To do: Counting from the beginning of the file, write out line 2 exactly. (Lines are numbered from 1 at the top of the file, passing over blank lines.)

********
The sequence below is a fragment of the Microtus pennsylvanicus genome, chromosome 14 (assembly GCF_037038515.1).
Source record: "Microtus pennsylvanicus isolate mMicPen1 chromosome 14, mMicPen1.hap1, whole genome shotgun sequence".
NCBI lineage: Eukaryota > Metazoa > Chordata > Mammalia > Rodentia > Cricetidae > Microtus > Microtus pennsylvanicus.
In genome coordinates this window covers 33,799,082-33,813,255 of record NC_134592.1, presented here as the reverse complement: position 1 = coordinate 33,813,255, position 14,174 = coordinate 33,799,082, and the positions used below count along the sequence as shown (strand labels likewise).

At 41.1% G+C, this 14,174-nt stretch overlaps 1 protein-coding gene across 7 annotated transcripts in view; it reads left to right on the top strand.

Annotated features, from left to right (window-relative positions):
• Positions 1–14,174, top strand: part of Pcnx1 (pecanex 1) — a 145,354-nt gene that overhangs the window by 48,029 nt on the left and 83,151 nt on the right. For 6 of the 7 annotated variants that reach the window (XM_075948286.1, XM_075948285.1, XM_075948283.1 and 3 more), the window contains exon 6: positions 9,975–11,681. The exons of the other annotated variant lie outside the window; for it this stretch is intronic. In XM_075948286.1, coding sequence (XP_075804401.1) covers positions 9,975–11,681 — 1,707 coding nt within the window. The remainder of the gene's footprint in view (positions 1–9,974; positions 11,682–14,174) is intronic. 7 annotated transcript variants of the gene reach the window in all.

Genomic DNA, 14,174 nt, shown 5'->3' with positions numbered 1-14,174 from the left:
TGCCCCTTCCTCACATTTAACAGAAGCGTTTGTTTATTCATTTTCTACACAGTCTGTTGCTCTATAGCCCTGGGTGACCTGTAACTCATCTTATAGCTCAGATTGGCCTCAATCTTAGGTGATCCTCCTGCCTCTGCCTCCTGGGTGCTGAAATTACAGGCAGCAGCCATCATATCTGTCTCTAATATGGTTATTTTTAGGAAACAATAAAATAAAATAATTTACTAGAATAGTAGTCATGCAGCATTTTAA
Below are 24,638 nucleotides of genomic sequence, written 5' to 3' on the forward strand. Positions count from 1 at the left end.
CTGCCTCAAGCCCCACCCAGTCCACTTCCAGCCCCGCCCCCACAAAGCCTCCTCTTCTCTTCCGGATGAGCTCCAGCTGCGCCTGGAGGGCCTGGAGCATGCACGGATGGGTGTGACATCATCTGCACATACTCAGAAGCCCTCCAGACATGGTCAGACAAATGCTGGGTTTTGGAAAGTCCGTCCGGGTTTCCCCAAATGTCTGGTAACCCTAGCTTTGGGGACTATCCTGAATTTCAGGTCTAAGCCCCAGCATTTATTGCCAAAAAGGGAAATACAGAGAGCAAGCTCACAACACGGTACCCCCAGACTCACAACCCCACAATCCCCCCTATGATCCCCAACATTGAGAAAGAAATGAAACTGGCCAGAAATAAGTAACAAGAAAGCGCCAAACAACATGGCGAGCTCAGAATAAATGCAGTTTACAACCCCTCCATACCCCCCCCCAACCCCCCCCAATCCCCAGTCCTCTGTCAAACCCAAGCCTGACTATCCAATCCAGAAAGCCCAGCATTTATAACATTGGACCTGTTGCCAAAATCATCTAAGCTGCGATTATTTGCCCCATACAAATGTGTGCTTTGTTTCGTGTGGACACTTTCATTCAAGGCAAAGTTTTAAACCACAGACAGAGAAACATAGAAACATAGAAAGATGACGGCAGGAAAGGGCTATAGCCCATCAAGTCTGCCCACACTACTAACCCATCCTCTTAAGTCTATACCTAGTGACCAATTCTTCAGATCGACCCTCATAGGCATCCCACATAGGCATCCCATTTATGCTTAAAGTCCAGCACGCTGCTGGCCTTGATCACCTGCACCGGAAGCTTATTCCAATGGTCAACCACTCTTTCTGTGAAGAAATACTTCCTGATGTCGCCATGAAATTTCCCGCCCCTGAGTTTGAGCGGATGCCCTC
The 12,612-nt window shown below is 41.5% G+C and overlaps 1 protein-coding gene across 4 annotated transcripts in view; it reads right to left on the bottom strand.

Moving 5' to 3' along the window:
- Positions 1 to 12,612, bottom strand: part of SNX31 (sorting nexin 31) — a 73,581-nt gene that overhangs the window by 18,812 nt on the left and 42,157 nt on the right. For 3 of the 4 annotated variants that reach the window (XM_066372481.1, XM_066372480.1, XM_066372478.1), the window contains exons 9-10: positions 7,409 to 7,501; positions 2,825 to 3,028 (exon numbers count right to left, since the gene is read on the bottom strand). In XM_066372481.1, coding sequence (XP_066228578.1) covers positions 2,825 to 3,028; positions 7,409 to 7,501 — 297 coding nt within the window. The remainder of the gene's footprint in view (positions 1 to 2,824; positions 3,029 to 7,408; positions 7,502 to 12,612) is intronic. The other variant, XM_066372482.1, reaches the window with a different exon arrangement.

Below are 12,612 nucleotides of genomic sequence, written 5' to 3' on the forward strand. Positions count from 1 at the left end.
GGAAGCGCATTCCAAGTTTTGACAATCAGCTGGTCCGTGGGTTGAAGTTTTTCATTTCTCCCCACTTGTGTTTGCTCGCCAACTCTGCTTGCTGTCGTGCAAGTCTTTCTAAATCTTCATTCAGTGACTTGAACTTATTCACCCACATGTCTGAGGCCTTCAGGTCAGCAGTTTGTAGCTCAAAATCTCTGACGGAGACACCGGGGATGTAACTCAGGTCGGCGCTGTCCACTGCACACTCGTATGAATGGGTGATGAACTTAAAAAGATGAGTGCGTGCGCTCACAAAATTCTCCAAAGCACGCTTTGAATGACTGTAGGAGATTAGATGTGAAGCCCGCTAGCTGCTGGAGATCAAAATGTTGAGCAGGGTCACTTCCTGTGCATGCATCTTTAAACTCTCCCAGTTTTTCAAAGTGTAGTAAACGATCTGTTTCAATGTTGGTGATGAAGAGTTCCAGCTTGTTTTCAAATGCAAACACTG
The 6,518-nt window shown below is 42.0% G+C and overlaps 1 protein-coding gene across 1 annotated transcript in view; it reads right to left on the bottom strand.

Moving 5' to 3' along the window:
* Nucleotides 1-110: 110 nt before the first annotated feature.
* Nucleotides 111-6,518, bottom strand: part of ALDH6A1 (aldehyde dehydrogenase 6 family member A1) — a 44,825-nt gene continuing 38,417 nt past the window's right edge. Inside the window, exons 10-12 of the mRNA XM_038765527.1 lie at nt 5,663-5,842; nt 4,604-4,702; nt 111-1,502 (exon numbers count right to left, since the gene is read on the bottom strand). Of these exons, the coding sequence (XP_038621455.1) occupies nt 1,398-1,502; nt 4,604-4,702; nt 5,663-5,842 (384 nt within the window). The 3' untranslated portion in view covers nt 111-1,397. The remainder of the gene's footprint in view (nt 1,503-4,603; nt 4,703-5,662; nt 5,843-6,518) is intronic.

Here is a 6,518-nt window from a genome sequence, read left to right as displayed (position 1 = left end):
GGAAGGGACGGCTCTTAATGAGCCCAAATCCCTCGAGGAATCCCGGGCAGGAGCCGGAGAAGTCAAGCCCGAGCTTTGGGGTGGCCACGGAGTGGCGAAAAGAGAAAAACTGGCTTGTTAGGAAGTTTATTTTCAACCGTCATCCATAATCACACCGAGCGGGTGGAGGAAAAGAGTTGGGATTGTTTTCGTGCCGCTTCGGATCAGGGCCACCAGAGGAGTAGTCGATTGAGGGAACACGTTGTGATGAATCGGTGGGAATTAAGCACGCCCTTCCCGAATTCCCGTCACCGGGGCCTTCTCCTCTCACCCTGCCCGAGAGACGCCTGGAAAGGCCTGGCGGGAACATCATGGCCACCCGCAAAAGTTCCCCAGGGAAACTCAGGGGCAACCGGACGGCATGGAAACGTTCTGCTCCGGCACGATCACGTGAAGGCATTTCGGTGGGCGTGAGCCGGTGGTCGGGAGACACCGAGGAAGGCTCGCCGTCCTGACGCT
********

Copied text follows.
Source record: "Microtus pennsylvanicus isolate mMicPen1 chromosome 14, mMicPen1.hap1, whole genome shotgun sequence".